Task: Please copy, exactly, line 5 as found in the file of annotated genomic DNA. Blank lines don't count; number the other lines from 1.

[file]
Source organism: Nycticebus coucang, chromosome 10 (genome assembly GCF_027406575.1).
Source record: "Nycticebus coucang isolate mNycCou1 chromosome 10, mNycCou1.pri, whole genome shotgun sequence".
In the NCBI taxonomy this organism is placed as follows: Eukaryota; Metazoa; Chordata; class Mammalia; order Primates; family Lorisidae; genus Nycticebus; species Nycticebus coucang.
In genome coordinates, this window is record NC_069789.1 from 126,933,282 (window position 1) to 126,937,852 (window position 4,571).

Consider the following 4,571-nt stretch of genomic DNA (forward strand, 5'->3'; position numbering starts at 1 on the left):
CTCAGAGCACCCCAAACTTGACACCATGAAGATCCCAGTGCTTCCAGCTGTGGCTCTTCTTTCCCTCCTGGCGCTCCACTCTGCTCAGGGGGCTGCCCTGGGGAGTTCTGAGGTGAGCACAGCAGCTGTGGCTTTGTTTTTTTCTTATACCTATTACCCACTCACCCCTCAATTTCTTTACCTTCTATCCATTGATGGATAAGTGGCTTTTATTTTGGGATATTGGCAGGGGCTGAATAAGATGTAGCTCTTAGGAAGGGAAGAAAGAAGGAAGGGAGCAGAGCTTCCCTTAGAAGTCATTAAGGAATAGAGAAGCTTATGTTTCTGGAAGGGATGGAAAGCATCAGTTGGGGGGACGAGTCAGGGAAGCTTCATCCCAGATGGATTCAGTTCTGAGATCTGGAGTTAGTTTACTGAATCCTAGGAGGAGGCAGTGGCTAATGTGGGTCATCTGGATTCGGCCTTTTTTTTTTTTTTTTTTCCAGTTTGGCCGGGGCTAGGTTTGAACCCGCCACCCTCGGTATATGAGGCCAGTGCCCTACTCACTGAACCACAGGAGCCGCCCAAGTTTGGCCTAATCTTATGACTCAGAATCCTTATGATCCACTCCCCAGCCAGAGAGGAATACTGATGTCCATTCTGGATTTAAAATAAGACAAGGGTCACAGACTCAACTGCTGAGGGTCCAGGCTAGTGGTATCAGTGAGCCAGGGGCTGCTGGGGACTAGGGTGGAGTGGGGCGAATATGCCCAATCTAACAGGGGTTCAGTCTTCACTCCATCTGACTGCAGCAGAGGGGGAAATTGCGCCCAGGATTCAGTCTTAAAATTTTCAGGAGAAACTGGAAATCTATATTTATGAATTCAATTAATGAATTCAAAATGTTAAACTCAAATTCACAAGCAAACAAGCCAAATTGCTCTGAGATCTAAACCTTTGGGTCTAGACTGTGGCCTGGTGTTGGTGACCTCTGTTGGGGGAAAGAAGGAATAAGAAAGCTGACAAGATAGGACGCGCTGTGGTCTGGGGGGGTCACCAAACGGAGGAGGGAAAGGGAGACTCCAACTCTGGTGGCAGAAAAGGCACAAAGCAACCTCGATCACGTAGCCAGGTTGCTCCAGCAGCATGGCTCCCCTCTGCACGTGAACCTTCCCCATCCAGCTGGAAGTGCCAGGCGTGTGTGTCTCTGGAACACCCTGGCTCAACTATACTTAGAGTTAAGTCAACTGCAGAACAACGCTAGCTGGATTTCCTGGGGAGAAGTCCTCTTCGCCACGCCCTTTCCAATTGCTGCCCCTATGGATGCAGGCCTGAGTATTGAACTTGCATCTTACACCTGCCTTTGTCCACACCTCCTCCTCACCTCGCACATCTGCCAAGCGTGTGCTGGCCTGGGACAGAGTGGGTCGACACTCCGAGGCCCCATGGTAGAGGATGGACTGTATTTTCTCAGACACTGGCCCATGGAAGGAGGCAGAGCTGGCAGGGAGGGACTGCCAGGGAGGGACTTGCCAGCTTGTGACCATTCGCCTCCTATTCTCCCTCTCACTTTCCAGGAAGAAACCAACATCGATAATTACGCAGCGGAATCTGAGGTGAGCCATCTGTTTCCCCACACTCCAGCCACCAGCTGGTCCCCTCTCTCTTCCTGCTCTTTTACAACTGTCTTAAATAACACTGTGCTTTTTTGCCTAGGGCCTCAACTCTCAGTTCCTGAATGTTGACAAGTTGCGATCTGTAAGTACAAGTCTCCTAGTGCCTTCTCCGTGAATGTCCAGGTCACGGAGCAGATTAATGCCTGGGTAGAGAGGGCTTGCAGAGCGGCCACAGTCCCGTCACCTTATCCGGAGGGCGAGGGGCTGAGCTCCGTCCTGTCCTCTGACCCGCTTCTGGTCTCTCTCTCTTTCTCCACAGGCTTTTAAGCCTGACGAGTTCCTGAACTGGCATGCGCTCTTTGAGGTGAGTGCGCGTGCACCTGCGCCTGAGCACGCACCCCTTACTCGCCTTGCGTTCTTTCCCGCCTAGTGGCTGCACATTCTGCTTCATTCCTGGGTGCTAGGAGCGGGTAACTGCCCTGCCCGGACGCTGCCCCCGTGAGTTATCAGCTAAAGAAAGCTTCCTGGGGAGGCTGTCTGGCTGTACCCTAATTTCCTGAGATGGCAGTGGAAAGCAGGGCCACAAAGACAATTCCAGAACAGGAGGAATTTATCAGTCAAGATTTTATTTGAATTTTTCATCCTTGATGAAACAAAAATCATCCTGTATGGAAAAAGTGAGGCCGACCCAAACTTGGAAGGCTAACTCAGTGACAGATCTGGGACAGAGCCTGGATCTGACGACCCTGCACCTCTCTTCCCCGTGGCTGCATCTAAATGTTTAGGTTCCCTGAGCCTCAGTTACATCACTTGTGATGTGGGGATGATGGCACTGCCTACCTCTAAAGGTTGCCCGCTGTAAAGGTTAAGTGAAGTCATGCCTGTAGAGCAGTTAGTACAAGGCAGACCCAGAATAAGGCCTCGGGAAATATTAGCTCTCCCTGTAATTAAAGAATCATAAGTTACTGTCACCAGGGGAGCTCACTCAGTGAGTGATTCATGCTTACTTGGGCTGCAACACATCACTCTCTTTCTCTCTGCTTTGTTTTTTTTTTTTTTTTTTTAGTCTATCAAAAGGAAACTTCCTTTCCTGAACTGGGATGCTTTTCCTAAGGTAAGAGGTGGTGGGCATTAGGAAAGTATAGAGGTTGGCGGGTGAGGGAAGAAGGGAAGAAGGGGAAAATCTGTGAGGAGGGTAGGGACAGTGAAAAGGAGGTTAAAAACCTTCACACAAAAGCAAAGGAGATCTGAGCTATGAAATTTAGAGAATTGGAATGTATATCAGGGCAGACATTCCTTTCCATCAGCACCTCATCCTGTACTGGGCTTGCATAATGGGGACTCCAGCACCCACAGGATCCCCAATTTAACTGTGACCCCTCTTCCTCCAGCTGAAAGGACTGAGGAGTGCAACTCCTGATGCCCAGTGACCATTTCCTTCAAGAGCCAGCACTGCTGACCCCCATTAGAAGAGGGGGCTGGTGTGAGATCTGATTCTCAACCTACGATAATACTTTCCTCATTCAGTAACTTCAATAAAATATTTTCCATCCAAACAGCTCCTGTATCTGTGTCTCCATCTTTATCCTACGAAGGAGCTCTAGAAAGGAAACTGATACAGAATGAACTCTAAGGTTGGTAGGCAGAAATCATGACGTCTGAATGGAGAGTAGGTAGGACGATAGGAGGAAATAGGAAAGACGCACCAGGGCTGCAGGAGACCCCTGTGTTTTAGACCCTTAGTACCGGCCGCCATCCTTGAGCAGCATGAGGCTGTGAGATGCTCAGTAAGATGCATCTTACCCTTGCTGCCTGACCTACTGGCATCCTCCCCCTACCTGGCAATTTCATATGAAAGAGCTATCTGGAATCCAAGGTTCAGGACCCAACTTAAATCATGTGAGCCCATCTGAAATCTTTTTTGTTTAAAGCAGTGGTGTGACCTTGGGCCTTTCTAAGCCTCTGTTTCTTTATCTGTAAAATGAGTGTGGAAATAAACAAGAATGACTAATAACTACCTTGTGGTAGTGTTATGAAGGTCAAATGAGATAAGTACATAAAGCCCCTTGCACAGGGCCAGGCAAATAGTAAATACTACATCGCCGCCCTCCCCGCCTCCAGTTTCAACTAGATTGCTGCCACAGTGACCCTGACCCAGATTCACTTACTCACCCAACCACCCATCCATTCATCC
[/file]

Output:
Consider the following 4,571-nt stretch of genomic DNA (forward strand, 5'->3'; position numbering starts at 1 on the left):